News / Africa

Thousands of Displaced People Face Eviction in Ivory Coast

The International Organization for Migration says thousands of internally displaced people are facing eviction from camps in Ivory Coast.  The IOM says many of these people are fearful of returning to the homes they abandoned during the West African nation's post-election crisis and are in urgent need of shelter.

The International Organization for Migration says 14 camps for internally displaced people have been closed in the past few months due to evictions.  This has forced 800 families to find other camps in which to live or to seek shelter with host communities.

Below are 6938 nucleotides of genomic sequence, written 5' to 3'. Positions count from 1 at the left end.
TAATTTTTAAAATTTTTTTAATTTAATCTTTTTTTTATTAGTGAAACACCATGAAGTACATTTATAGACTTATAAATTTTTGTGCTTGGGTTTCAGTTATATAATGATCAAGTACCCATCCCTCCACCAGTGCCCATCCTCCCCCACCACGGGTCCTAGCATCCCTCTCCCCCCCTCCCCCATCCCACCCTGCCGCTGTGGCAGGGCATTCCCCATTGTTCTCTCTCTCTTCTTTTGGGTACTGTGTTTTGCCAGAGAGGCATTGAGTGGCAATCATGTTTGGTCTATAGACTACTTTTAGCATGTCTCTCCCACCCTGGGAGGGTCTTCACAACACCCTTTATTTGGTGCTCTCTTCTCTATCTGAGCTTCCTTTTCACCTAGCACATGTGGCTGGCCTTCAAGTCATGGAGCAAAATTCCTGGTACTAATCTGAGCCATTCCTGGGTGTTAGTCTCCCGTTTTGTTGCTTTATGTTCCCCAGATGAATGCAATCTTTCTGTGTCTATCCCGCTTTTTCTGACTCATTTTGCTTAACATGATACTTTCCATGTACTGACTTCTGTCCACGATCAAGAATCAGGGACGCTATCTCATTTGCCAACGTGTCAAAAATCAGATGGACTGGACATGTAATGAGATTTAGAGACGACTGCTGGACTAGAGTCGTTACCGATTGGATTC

The IOM says another 1,250 families are under imminent threat of eviction in 15 other displacement camps.  The agency says private owners of empty buildings, including churches and schools, who want to regain their property are putting pressure on people to leave the camps.

IOM spokeswoman, Jemini Pandya, tells VOA most of the people who have been evicted from their campsites are reluctant to return to their original homes.  

"Why people are not returning is because… they either do not have homes to go back to or because they fear that in the villages where they were before, where they had land in which they were working, which during the conflict was taken over by other people-that if they go back to those home villages, they essentially will be in conflict and face reprisals from those who have taken over their land and property," said Jemini Pandya.